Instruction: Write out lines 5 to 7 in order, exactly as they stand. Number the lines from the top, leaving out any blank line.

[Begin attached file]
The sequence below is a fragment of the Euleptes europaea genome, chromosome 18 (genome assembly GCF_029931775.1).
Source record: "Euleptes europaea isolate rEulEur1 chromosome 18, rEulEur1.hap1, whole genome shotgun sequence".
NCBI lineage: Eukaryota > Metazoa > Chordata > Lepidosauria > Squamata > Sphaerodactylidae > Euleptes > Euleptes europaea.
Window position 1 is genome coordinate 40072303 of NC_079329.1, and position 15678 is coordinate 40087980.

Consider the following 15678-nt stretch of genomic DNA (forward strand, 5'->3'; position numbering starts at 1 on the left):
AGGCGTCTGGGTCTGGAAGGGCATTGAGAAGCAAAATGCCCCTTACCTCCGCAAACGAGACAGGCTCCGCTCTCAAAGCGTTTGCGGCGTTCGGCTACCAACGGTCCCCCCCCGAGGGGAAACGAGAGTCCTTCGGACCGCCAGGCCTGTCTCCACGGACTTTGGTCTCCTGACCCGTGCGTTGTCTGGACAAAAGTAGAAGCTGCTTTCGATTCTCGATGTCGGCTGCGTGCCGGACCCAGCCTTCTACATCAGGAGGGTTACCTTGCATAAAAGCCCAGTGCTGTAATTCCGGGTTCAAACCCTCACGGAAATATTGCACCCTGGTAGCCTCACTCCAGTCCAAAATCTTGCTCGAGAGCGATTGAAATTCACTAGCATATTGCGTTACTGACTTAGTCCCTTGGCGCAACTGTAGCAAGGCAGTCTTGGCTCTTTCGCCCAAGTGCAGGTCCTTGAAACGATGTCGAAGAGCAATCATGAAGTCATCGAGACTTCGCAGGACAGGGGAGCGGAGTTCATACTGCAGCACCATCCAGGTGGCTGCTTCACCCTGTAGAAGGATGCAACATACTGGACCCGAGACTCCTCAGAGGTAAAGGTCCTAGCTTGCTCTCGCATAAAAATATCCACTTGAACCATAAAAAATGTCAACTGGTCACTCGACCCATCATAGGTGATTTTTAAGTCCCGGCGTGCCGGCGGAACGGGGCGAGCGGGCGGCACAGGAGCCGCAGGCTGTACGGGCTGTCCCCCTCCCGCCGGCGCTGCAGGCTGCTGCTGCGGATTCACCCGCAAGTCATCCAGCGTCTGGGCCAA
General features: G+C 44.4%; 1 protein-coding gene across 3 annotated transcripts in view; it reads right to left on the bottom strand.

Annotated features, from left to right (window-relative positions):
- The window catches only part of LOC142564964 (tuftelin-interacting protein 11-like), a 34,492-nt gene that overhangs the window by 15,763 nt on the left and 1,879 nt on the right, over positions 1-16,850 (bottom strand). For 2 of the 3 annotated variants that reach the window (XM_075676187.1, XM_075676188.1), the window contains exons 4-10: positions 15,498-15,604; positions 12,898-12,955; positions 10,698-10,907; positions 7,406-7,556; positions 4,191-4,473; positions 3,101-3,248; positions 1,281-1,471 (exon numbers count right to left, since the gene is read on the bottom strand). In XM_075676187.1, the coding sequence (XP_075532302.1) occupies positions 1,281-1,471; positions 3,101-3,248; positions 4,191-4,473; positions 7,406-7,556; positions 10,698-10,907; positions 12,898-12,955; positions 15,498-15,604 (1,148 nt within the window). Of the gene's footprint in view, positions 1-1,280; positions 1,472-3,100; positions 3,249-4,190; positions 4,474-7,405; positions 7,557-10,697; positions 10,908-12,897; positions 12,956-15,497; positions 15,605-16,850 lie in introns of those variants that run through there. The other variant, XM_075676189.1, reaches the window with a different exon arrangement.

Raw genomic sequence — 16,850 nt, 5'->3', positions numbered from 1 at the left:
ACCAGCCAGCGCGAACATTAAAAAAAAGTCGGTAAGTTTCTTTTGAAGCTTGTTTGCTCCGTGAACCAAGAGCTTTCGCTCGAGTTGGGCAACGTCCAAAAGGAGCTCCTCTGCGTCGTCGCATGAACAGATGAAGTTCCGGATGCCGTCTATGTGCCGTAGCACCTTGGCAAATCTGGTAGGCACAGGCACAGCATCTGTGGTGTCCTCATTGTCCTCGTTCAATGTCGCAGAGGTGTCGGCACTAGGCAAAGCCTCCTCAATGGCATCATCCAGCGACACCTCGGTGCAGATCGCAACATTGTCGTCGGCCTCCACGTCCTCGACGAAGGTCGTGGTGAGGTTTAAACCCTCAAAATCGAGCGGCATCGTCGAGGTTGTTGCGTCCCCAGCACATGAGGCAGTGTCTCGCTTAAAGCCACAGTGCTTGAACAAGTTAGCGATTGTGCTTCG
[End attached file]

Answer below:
Consider the following 15678-nt stretch of genomic DNA (forward strand, 5'->3'; position numbering starts at 1 on the left):
AGGCGTCTGGGTCTGGAAGGGCATTGAGAAGCAAAATGCCCCTTACCTCCGCAAACGAGACAGGCTCCGCTCTCAAAGCGTTTGCGGCGTTCGGCTACCAACGGTCCCCCCCCGAGGGGAAACGAGAGTCCTTCGGACCGCCAGGCCTGTCTCCACGGACTTTGGTCTCCTGACCCGTGCGTTGTCTGGACAAAAGTAGAAGCTGCTTTCGATTCTCGATGTCGGCTGCGTGCCGGACCCAGCCTTCTACATCAGGAGGGTTACCTTGCATAAAAGCCCAGTGCTGTAATTCCGGGTTCAAACCCTCACGGAAATATTGCACCCTGGTAGCCTCACTCCAGTCCAAAATCTTGCTCGAGAGCGATTGAAATTCACTAGCATATTGCGTTACTGACTTAGTCCCTTGGCGCAACTGTAGCAAGGCAGTCTTGGCTCTTTCGCCCAAGTGCAGGTCCTTGAAACGATGTCGAAGAGCAATCATGAAGTCATCGAGACTTCGCAGGACAGGGGAGCGGAGTTCATACTGCAGCACCATCCAGGTGGCTGCTTCACCCTGTAGAAGGATGCAACATACTGGACCCGAGACTCCTCAGAGGTAAAGGTCCTAGCTTGCTCTCGCATAAAAATATCCACTTGAACCATAAAAAATGTCAACTGGTCACTCGACCCATCATAGGTGATTTTTAAGTCCCGGCGTGCCGGCGGAACGGGGCGAGCGGGCGGCACAGGAGCCGCAGGCTGTACGGGCTGTCCCCCTCCCGCCGGCGCTGCAGGCTGCTGCTGCGGATTCACCCGCAAGTCATCCAGCGTCTGGGCCAA
General features: G+C 44.4%; 1 protein-coding gene across 3 annotated transcripts in view; it reads right to left on the bottom strand.